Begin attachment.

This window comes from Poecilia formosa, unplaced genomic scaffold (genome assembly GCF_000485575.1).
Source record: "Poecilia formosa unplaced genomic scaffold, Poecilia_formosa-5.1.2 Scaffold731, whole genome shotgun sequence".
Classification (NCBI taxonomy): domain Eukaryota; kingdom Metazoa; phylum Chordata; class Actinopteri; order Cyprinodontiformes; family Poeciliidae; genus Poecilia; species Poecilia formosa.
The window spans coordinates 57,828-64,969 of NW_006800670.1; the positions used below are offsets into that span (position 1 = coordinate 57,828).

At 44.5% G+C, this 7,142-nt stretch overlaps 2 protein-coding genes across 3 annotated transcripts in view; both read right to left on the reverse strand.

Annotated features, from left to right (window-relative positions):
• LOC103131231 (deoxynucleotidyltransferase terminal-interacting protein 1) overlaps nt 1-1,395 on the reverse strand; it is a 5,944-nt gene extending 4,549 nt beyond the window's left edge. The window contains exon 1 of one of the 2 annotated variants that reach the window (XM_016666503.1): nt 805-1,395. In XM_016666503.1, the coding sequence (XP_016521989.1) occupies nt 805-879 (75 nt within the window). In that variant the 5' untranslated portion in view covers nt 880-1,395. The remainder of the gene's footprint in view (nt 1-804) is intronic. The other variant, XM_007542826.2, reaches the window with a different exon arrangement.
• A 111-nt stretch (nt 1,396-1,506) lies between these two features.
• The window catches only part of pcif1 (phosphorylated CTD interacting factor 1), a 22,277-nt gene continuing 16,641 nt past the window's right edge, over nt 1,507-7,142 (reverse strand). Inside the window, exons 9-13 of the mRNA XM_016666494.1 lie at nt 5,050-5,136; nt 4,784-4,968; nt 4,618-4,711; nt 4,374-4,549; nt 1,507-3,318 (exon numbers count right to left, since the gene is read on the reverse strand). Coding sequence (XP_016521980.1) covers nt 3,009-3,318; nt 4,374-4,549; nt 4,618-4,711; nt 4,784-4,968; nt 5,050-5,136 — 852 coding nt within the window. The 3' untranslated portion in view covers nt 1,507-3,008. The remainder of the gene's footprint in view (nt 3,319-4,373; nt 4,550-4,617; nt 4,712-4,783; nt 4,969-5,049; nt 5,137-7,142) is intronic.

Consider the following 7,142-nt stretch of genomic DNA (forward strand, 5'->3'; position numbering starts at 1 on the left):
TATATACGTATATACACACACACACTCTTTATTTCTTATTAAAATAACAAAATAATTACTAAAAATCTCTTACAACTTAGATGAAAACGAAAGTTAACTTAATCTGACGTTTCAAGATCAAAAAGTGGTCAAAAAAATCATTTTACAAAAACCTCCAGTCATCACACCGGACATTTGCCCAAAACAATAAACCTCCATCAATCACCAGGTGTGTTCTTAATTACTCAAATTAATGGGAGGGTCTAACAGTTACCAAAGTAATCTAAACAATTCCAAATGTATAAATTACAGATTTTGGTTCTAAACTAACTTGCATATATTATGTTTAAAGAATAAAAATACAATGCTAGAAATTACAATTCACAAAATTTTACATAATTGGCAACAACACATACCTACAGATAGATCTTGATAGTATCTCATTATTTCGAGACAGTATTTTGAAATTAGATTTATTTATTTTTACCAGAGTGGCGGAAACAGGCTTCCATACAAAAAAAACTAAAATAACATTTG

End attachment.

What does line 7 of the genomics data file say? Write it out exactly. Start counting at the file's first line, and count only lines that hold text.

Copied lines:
• LOC103131231 (deoxynucleotidyltransferase terminal-interacting protein 1) overlaps nt 1-1,395 on the reverse strand; it is a 5,944-nt gene extending 4,549 nt beyond the window's left edge. The window contains exon 1 of one of the 2 annotated variants that reach the window (XM_016666503.1): nt 805-1,395. In XM_016666503.1, the coding sequence (XP_016521989.1) occupies nt 805-879 (75 nt within the window). In that variant the 5' untranslated portion in view covers nt 880-1,395. The remainder of the gene's footprint in view (nt 1-804) is intronic. The other variant, XM_007542826.2, reaches the window with a different exon arrangement.